February 15, 2013
It’s a bird. It’s a plane. It’s … homophobia!
by Christopher King
Last summer we reported on the joyous scene in Central Park where Jean-Paul Beaubier married his longtime boyfriend Kyle Jinadu before an audience that included Jinadu’s parents, New York mayor Michael Bloomberg, and a whole bunch of mutants. The eagerly anticipated event, captured in Marvel Comics’ Astonishing X-Men #51, was the first gay wedding to appear in a major comics series.
It’s fortunate for Beaubier, better known by his mutant name Northstar, that he doesn’t live in the rival DC Comics universe, where progress for LGBT superheroes has lately ground to a halt. (Or, for that matter, in the real universe, where the federal Defense of Marriage Act would still prevent the newlyweds from receiving equal protection under the law.) As reported by the Huffington Post, when DC Comics announced last week it had tapped Ender’s Game author and noted homophobe Orson Scott Card to write the relaunch of its Adventures of Superman series, gay rights advocates immediately called on the publisher to reverse its decision, circulating a petition on AllOut.org which currently bears more than 11,000 signatures. One comic artist, Ben Bates, even drew up a page of what we might have to look forward to if Card is allowed to stay (pictured, above right).
Card, who is a lifelong member of the Mormon church, and who has variously called homosexuality a choice, a dysfunction, and a product of rape or molestation, has since 2009 served on the board of the National Organization for Marriage, which campaigns against the legalization of same-sex marriage. In an essay published in the conservative North Carolina newspaper The Rhinoceros Times in 2004, Card wrote, “it is a flat lie to say that homosexuals are deprived of any civil right pertaining to marriage. To get those civil rights, all homosexuals have to do is find someone of the opposite sex willing to join them in marriage.”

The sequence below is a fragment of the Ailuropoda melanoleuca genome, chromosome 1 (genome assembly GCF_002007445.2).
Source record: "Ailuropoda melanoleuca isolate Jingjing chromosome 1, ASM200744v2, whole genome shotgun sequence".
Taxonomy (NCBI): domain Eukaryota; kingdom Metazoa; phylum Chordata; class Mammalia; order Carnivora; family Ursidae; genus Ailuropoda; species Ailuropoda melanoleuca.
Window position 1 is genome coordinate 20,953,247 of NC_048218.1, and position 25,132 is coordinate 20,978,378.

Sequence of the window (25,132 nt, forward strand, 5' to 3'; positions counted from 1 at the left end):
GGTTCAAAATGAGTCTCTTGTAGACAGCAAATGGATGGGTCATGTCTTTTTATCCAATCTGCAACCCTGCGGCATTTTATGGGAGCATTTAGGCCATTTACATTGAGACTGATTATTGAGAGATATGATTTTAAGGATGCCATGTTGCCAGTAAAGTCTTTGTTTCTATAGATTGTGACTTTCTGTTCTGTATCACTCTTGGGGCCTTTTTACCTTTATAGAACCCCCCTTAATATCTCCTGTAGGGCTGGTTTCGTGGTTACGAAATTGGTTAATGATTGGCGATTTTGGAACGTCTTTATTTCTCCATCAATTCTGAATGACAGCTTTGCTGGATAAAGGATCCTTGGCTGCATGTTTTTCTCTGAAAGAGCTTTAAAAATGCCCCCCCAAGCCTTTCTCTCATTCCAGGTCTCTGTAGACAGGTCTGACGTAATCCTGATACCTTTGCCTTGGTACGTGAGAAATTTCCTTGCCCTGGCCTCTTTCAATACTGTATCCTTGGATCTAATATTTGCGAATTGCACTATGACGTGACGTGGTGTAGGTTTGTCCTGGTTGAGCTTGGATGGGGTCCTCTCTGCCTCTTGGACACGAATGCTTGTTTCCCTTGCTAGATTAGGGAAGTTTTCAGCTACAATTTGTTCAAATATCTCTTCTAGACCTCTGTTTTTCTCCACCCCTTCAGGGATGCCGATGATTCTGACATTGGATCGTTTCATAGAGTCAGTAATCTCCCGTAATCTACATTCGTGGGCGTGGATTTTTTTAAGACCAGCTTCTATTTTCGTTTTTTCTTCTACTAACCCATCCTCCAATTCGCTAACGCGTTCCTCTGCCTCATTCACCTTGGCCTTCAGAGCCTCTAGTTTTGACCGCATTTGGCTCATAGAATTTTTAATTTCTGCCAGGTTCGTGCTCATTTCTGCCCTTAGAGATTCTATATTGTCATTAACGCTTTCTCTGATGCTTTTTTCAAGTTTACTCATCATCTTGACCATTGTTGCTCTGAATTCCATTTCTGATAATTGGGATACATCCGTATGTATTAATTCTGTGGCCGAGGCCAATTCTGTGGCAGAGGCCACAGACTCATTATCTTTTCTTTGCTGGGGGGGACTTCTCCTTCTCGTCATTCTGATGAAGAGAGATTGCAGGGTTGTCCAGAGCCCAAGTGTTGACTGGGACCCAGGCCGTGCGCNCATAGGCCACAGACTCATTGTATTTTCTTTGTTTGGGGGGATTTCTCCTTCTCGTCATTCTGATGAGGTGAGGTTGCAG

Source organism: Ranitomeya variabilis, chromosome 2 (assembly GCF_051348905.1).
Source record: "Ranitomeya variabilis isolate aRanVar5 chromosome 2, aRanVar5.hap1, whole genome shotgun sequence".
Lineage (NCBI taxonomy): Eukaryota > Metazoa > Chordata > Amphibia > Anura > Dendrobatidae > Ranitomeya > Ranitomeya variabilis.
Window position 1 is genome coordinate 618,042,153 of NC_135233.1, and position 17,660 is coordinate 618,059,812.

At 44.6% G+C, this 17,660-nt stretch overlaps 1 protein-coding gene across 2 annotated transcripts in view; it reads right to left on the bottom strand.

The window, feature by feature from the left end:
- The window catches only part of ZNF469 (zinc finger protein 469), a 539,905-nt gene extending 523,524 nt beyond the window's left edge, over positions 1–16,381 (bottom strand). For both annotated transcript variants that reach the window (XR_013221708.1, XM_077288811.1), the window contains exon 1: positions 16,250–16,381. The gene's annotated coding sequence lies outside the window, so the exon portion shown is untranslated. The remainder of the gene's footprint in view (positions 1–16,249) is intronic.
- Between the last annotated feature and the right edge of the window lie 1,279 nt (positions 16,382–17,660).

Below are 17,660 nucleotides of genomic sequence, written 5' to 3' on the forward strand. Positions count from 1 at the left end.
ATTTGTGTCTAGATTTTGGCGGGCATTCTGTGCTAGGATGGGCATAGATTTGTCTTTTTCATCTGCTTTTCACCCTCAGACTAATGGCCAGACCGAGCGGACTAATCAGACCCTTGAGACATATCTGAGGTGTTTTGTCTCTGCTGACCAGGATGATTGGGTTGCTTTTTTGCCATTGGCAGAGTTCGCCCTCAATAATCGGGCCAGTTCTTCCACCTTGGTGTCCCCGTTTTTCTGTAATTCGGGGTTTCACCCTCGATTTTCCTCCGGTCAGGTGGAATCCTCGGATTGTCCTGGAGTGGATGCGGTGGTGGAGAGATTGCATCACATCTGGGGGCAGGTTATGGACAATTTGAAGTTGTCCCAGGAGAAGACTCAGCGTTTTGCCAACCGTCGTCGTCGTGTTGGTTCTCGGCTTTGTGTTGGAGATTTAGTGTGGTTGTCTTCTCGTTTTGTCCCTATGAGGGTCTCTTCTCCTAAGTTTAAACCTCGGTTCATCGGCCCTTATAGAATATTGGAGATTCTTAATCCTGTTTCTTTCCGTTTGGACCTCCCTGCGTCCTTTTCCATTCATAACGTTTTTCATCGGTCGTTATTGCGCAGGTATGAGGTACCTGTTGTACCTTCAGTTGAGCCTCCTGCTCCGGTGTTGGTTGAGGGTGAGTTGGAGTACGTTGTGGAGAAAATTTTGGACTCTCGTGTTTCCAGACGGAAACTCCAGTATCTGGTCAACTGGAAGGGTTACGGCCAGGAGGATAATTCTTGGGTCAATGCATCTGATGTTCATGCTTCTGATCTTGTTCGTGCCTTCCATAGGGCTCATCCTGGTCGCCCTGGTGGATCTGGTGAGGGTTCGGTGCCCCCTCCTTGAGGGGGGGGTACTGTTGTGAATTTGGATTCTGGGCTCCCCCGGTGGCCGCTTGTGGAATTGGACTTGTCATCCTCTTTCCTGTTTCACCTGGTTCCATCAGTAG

Beyond the AllOut.org petition, gay comics fans and retailers are fighting back against such villainous vitriol by boycotting the new series, which will be published first in a digital edition. According to Towleroad, the owners of the Whatever Store in San Francisco and Zeus Comics and Collectibles in Dallas have both vowed not to stock the new Adventures of Superman series when its print edition is released. In a video interview with NightcapTV’s Doug Magditch, Zeus Comics owner Richard Neal says, “Superman stands for broader ideals, including inclusion of gays and lesbians and the rest of the world. Why would you hire a writer that is such a bigot?”
DC Comics defended Card in a statement to Fox News, responding that “as content creators we steadfastly support freedom of expression,” but the company distanced itself from what it called his “personal views.”
Meanwhile, the National Organization for Marriage president Brian Brown tells Fox News that the protest is “completely un-American … Simply because we stand up for traditional marriage, some people feel like it’s okay to target us for intimidation and punishment.”
I suppose it’s true that not buying something is about as un-American as it gets, but the millions of Americans targeted for intimidation and punishment by the NOM’s political campaigns might not agree that Orson Scott Card’s views aren’t hateful or bigoted.
It just looks like they won’t be calling on the Man of Steel for help anytime soon.
Christopher King is the Art Director of Melville House.